Setting MaxValue for Migrations

12 03 2013

I’ve just been using the MigratorDotNet framework for the first time. I was creating a migration that would create a new table with various new fields. One of the fields I wanted to create was to store files so therefore I wanted a varbinary(max) field. If you leave the size undeclared, it will create a varbinary(8000). The way I got around this was to create my column as follows:

Column file = new Column("BinaryFile", System.Data.DbType.Binary, int.MaxValue, ColumnProperty.NotNull);

Using the int.MaxValue gives the same result as varbinary(max). However, this doesn’t create a varbinary(max) field (at least not in SQL Server 2008 R2 which is what I am using). It creates an image field instead. This isn’t necessarily a problem, it still gives me the space I require. Importantly though, Microsoft are now advising you do not use this type in new development as it will be removed in a future version of SQL Server (see MSDN article here). We’ve weighed this up and have decided that this is not a problem for us at this time because we are developing improvements to a current system with no plans for any SQL upgrade in the future. There are also uses of the image type in other parts of the database. We have instead logged it in our technical backlog to go through and change all uses of this type at a later date. Personally, in a new project, I would not use it, just in case!

I did some searching in the hope I would find a more elegant solution (something akin to the EF Code First data annotations would have been nice) but I didn’t find anything. If anybody comes across this post, and you’ve found a nicer way to do this, please comment on here to let me know!





Sorting UK Postcodes with C#

19 11 2012

Ok, before you say anything, yes I know. It has been a long time since I posted anything remotely useful here. Well in my last job I ended up doing less development and more team management so the useful bits I came across were few and far between. In my new job I am back to development, so I should have more to post here in the future.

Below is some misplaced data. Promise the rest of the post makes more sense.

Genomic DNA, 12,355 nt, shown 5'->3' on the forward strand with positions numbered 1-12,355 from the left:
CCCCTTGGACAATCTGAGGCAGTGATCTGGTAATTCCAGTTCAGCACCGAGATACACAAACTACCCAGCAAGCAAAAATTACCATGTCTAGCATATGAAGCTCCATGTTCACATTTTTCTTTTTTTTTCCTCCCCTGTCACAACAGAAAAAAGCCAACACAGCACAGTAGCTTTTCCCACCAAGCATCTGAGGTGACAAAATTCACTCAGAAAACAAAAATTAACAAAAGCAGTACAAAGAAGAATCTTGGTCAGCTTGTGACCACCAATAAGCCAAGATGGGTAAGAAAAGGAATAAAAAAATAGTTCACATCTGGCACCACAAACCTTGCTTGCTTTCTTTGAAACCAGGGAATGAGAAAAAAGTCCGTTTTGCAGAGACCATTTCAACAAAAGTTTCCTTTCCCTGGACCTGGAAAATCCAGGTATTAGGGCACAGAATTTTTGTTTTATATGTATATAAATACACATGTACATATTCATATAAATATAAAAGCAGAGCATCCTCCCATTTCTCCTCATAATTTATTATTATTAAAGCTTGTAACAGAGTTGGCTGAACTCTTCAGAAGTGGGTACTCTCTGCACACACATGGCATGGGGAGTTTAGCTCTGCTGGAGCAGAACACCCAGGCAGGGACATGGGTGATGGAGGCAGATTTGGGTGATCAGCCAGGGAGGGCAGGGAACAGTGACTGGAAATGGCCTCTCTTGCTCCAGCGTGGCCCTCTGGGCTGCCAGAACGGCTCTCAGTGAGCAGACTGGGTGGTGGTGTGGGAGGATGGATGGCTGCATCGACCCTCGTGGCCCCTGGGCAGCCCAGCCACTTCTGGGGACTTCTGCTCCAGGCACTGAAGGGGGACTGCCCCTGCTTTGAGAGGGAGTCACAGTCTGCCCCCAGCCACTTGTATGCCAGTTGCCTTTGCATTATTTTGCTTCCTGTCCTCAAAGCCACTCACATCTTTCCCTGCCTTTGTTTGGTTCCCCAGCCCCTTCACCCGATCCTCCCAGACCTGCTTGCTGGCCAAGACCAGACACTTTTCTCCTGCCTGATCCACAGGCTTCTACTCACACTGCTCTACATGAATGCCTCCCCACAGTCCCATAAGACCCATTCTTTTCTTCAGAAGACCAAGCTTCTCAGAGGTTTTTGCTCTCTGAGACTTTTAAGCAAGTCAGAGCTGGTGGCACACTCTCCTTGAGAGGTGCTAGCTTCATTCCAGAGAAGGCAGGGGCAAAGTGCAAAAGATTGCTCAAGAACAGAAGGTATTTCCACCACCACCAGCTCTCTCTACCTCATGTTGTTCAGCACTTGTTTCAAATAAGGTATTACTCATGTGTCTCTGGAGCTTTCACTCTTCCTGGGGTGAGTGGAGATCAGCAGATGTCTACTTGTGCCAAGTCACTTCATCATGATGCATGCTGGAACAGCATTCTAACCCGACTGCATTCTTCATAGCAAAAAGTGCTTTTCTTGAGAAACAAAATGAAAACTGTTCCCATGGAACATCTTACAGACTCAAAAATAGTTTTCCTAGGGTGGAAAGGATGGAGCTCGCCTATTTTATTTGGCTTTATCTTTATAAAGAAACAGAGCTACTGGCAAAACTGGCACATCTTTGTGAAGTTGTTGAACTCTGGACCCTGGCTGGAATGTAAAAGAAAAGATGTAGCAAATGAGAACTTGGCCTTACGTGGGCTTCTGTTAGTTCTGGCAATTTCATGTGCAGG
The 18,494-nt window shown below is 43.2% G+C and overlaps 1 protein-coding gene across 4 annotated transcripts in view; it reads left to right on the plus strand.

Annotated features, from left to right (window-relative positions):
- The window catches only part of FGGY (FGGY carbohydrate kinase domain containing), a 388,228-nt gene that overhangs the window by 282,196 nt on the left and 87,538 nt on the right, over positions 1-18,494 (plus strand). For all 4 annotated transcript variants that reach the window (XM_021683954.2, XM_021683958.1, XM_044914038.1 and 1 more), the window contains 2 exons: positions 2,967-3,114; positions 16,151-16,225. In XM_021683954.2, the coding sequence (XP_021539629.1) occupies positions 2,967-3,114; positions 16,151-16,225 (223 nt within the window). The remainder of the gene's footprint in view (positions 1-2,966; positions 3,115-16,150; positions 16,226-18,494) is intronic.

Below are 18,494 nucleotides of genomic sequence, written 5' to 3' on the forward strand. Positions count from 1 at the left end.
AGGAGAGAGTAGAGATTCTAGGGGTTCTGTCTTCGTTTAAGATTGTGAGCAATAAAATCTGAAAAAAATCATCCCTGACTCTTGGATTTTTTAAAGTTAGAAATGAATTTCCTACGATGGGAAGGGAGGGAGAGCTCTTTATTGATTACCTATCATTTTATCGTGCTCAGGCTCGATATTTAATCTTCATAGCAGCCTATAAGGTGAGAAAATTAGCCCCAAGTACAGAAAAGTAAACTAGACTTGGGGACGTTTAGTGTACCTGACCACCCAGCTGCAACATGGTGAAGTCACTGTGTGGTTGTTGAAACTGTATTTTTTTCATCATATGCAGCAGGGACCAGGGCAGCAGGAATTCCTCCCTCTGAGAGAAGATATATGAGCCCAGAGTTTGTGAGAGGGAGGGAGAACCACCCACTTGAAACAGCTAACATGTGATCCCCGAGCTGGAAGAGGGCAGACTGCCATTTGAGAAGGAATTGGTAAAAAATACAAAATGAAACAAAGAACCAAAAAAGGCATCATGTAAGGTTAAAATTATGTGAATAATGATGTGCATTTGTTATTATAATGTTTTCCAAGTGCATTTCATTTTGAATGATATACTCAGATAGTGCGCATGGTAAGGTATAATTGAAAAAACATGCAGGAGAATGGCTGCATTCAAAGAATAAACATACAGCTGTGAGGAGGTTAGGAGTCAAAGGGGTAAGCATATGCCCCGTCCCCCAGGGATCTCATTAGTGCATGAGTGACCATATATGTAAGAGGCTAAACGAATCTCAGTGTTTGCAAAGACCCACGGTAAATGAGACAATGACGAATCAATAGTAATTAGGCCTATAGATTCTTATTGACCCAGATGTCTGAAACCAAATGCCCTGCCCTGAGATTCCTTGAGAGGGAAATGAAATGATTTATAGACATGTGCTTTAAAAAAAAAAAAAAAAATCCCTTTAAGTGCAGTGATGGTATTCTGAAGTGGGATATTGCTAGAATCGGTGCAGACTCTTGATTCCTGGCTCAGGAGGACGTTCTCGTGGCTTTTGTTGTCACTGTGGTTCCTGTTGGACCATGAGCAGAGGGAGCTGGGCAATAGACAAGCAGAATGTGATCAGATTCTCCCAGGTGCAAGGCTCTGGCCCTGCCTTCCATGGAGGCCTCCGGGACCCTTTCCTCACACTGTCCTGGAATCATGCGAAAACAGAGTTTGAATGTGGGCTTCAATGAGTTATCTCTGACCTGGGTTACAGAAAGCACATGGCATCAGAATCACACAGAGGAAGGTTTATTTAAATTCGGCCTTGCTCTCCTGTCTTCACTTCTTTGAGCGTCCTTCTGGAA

One of the requirements I had recently was to sort UK postcodes in ascending order. The postcodes were being stored in a list of type IEnumerable and were all strings. As you are probably aware if you are searching for this, UK postcodes are alphanumeric (NP10, NP11 etc). This means that if you try and sort the following list of postcodes: NP1, NP23, NP35, NP3, NP2, NP45, NP11

You would get the outcome: NP1, NP11, NP2, NP23, NP3, NP35, NP45

However the outcome required is: NP1, NP2, NP3, NP11, NP23, NP35, NP45

I found this brilliant blog post which provides some code under the MIT license which does the job perfectly – Natural Sorting in C#

I included his EnumerableComparer class as a Utility class in my Framework and then used the code in a similar way to this:

IEnumerable<PostcodeAllocation> allocations = GetAllAllocations();
// Declare convert string as per IanG's blog post
Func<string, object> convert = str =>
{
try
{
return int.Parse(str);
}
catch
{
return str;
}
};
allocations.OrderBy(str => Regex.Split(str.Postcode.Replace(" ", ""), "([0-9]+)").Select(convert), new EnumerableComparer<object>());

This then sorts my data as follows: NP1, NP2, NP3, NP11, NP23, NP35, NP45.

Perfect! I hope this helps someone else and a huge thanks to IanG on his blog for this great snippet of code.





How to ‘Publish’ a Web Application in Visual Studio 2003

3 08 2010

If you’ve used later versions of Visual Studio for creating web applications, you will know that there is an option to ‘Publish’ your application which allows you to compile your application into only files needed to run the application (a good practice to use when putting your application online).

When it comes to Visual Studio 2003, there isn’t such an option but the functionality is still there, just masquerading under a different menu option!

When you have your project open, build it in ‘Release’ mode (it is not essential that it is built in ‘Release’ mode but I find there are performance improvements over building it in ‘Debug’ mode). Now select ‘Copy Project’ from the ‘Project’ menu along the top.

CopyProjectMenu

You will then be presented with the following pop-up dialog:

CopyProjectDialog

Here you give it a destination project folder (in my case, the same as the source project folder, but to a folder called ‘Published’), and a web access method. I choose to publish it to my local file system, and then upload it myself. You then choose to copy ‘Only files needed to run this application’ and click ‘OK’. If you now go to the folder which you chose in the ‘File Share’ path, you will have all the files you need to upload to put your web application online, the same as if you had ‘Published’ a web application in a later version of Visual Studio.





How To Do A Printer Friendly Pop Up That Has Information From The Original Web Page

8 07 2010